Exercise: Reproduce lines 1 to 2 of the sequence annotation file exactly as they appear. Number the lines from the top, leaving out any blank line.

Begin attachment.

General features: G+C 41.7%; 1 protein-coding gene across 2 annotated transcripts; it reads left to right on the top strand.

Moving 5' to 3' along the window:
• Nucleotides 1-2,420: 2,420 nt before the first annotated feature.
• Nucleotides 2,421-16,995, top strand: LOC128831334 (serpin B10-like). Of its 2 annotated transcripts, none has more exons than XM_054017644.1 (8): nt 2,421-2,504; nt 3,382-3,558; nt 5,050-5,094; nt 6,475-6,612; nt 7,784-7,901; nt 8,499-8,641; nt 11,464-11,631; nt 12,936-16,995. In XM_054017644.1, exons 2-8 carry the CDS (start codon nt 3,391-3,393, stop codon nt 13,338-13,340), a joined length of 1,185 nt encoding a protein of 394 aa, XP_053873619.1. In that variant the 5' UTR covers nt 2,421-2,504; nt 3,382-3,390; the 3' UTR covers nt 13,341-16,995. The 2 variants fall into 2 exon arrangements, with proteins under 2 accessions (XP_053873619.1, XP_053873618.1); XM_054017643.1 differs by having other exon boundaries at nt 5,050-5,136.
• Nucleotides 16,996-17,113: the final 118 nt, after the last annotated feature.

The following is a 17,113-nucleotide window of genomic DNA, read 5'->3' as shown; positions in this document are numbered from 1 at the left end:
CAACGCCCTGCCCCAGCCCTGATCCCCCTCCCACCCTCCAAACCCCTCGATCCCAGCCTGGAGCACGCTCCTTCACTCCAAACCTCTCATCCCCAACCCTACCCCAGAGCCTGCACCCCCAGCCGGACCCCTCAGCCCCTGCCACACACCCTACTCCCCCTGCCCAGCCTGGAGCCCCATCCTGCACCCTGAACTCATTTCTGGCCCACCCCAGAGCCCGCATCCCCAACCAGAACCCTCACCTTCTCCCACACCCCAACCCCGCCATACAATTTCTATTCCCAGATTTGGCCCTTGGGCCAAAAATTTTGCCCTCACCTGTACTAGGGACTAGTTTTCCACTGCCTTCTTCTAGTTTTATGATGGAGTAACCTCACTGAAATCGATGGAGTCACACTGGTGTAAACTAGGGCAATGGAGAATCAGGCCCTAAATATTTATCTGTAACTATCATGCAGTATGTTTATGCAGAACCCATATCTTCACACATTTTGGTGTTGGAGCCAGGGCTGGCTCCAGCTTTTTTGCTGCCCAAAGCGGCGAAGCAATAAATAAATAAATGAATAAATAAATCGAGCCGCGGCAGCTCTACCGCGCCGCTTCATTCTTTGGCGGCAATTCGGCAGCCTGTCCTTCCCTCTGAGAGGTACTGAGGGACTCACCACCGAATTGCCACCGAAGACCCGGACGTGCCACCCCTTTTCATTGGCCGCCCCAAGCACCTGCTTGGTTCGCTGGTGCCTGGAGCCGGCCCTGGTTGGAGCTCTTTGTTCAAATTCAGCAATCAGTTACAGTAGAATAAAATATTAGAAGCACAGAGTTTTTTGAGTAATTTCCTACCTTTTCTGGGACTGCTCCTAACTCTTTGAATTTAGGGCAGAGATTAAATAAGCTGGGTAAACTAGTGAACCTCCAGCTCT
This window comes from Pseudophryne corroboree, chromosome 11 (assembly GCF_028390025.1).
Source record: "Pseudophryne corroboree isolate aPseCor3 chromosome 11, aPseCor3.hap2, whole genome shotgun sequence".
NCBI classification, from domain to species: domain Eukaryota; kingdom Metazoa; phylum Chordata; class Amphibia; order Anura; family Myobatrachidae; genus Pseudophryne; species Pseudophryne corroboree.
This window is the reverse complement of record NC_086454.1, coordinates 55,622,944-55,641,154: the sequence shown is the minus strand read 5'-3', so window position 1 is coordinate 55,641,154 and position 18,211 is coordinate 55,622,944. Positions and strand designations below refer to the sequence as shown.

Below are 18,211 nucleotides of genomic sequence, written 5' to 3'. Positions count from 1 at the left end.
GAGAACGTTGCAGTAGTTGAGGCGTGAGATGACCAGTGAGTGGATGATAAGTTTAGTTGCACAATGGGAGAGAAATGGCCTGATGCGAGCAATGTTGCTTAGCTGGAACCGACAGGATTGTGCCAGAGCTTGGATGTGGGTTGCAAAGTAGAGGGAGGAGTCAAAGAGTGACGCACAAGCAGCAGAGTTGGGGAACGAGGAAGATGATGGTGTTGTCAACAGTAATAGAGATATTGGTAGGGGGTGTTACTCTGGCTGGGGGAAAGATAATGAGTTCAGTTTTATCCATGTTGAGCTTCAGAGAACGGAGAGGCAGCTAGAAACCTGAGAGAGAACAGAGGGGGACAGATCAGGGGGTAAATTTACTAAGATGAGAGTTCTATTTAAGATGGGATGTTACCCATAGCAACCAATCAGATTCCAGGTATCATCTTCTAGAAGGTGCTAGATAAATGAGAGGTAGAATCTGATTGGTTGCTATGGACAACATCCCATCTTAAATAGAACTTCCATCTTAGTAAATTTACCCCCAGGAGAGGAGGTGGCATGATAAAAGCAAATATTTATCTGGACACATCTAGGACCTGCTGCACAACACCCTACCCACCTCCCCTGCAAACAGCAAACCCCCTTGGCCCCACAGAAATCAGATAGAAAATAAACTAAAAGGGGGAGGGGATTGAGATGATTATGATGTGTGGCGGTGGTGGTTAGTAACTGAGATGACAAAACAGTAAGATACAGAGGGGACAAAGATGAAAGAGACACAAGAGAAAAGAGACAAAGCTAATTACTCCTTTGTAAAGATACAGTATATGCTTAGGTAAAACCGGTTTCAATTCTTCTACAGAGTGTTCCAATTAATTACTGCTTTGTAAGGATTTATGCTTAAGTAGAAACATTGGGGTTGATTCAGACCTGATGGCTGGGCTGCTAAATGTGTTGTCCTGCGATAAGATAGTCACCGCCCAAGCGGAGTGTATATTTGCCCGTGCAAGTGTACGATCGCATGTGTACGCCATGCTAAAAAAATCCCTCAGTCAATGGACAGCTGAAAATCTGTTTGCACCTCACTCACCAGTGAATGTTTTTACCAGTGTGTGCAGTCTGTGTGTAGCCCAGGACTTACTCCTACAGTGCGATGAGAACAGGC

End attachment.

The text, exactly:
General features: G+C 41.7%; 1 protein-coding gene across 2 annotated transcripts; it reads left to right on the top strand.

Moving 5' to 3' along the window: